The weekend traveller

A friend of mine recently had a blow up with her boyfriend; one of those spiralling out about everything under the sun arguments. One of the (many) things they argued about was their different stages in travel life – as a relatively fresh off the boat arrival of a year, she was still full of boundless energy for weekend breaks, while as a soon to be resident of the UK he didn’t feel that he could really “do” a place in just a weekend. Not to mention, he pointed out, the fact that weekend travel is just so damn tiring!

I considered his point (not about being tired, I mean, you can sleep when you’re dead, right?). Was a weekend enough time to immerse yourself in a new city, and more likely a new country and culture?

Living in London, I am extremely lucky to have access to a lot of countries thanks to very short distances and very cheap flights. Hopping on a plane on Friday night to head to another country just isn’t possible in Australia if you have to be back at work on Monday. So of course us Aussies living overseas want to make the most of it – but to be honest, after four years here, my approach to a weekend away has really changed.

There was a time when I would have armed myself with a lonely planet guide and a checklist of the major sights to ensure I made the absolute most of my two days. Once off the plane, train or ferry, I would hit the ground running trying to cram as much as possible in. By the time I got home on Sunday night (late, thanks to my delayed cheap-as-chips flight at the very last possible time available) I would sink exhausted into bed and catch four hours sleep before getting up for work.

Nowadays, I generally have no idea what I’m doing when I get where I’m going. I walk, everywhere, soaking it all up. Often I don’t see any major attractions – but as I don’t do any research beforehand, I don’t realise what I’ve missed either. Instead I relax over long meals, talk to the locals, and wander the streets. My photos aren’t filled with grand cathedrals and castle walls, but with street art, quirky storefronts and hidden alleyways. I get my return journey at a reasonable hour, and I’m home with time for a cuppa before heading to bed and getting a full night’s sleep.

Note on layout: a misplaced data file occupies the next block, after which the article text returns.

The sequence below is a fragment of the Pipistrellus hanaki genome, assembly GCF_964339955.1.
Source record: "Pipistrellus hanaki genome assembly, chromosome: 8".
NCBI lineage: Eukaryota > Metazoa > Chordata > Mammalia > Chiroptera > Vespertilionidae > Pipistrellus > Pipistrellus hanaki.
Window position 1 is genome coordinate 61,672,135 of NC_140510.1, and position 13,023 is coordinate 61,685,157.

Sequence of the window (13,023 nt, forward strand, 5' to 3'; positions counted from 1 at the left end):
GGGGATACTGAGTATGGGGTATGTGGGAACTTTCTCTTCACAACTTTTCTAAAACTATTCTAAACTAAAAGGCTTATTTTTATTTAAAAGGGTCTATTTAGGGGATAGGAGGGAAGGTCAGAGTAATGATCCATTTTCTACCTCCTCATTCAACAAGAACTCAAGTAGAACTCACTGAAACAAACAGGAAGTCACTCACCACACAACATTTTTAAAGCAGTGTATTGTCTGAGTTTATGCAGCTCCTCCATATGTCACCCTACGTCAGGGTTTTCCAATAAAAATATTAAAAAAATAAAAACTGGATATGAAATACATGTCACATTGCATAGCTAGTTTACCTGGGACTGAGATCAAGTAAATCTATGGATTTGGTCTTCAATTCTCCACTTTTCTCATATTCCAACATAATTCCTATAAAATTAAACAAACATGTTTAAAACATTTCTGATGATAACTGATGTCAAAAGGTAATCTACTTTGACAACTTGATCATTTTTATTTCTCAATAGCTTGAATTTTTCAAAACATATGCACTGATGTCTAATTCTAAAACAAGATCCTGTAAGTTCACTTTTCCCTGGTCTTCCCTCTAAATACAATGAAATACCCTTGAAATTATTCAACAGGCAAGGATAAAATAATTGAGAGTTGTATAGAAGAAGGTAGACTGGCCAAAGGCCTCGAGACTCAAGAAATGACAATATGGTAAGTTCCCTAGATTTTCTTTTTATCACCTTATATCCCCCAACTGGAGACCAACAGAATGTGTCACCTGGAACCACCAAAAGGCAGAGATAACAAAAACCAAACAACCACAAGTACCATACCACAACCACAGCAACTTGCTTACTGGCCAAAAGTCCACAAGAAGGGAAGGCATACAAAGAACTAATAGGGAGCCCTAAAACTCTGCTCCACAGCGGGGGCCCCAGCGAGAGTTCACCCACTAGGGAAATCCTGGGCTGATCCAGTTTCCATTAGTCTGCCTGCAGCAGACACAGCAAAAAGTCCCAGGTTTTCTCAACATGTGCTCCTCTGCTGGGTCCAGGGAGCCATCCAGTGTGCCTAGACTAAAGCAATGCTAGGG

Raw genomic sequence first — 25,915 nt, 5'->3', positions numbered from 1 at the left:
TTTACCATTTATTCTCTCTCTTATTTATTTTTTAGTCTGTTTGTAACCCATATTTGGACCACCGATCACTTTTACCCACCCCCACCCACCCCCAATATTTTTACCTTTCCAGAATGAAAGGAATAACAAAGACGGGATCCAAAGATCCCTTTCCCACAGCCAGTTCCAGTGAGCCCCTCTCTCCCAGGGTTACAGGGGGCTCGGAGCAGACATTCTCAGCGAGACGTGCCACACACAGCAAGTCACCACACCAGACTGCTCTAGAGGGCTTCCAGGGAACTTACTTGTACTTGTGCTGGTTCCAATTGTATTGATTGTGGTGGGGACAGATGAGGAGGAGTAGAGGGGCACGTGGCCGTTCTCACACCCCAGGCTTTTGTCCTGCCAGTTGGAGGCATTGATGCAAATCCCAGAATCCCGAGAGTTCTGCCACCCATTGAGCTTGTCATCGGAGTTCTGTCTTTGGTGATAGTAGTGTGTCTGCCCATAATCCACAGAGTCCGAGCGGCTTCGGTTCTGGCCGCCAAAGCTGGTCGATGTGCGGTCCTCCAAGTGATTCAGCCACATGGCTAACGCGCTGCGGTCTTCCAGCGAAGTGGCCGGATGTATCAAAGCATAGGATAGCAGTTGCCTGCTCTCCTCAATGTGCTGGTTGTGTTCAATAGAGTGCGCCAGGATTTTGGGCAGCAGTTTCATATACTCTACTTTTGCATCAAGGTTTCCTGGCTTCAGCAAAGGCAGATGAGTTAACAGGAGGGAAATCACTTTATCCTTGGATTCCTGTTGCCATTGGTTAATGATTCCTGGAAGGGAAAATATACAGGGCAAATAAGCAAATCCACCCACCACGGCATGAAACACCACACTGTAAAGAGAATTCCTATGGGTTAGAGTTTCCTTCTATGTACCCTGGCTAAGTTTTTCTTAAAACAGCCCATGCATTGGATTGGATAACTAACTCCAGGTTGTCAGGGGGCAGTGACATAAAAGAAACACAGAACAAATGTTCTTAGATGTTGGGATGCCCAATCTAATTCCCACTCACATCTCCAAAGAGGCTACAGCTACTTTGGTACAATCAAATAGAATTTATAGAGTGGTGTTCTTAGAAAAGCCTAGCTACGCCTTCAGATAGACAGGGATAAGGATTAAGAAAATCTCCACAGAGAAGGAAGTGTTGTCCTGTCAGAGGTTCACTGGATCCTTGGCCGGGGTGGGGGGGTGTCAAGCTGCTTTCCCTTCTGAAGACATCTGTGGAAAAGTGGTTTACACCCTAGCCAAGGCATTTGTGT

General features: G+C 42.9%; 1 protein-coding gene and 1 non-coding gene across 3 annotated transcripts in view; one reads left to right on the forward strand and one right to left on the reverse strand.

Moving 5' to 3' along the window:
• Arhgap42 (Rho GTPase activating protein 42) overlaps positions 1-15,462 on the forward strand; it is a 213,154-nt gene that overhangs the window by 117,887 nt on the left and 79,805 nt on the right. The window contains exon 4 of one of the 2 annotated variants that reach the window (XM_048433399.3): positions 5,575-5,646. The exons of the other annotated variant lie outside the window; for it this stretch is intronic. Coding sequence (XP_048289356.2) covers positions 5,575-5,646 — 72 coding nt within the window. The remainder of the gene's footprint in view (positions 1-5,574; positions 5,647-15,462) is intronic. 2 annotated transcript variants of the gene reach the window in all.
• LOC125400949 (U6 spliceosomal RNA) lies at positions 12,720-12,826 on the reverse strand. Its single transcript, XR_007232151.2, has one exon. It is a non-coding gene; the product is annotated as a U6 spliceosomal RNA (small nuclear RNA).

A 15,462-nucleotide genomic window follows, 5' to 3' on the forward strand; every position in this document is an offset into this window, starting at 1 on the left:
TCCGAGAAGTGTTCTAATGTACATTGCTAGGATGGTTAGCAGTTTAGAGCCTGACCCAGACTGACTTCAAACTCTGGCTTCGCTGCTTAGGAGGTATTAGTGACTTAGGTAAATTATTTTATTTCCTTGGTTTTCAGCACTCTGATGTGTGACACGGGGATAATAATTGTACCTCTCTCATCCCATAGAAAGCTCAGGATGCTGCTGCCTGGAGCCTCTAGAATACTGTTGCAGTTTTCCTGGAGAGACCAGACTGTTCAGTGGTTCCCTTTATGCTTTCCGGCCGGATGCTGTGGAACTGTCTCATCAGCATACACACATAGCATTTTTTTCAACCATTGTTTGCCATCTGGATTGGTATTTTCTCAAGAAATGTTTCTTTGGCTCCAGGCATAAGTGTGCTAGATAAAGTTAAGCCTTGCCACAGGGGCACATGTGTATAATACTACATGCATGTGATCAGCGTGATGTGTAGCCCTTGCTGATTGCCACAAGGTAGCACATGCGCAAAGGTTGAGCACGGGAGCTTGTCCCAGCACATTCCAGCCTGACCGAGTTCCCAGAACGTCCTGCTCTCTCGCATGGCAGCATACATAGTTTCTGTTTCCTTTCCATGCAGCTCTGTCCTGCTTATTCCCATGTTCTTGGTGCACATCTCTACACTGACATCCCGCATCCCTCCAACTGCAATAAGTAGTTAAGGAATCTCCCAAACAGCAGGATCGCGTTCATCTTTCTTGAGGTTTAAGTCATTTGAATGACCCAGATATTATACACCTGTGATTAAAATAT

Yes, my approaches seem like polar opposites, and most people don’t take it to either extreme. Neither way is necessarily better than the other – travel habits evolve as you do, and you will take what you want out of each trip. But can you “do” a place in a weekend? Can you immerse yourself in just two days? Absolutely. In a thousand different ways.


3 thoughts on “The weekend traveller

  1. When I was a younger traveller, I think I also tried to tick everything off the checklist in a hurry. Now that I’m older and slower (either due to creaking joints or too many indulgences hehe), I’m happy just to wander around a place, sit in a cafe and people watch, and get a sense by seeing what the locals see, and eating where the locals eat. See a place through non-tourist eyes!

  2. I have always sought out the non-touristy parts of town but when I first started travelling, as for you both, there was definitely a much more urgent sense of box ticking on the big-ticket items. My travelling habits changed over time to the point where, since living in France, I’ve been on several weekends away to places I never knew I wanted to go… and loved every minute of aimlessly wandering the streets or riding round on hired bikes, discovering the markets, feasting on the local specialties and stopping every now & then for a café break and a chat with the locals. This begs the question… if we’re already all at this stage now, what are our travelling habits going to be like when we’re 60???

  3. Pingback: Can you have too many holidays? How to travel more. | Laugh Lots, Travel Often

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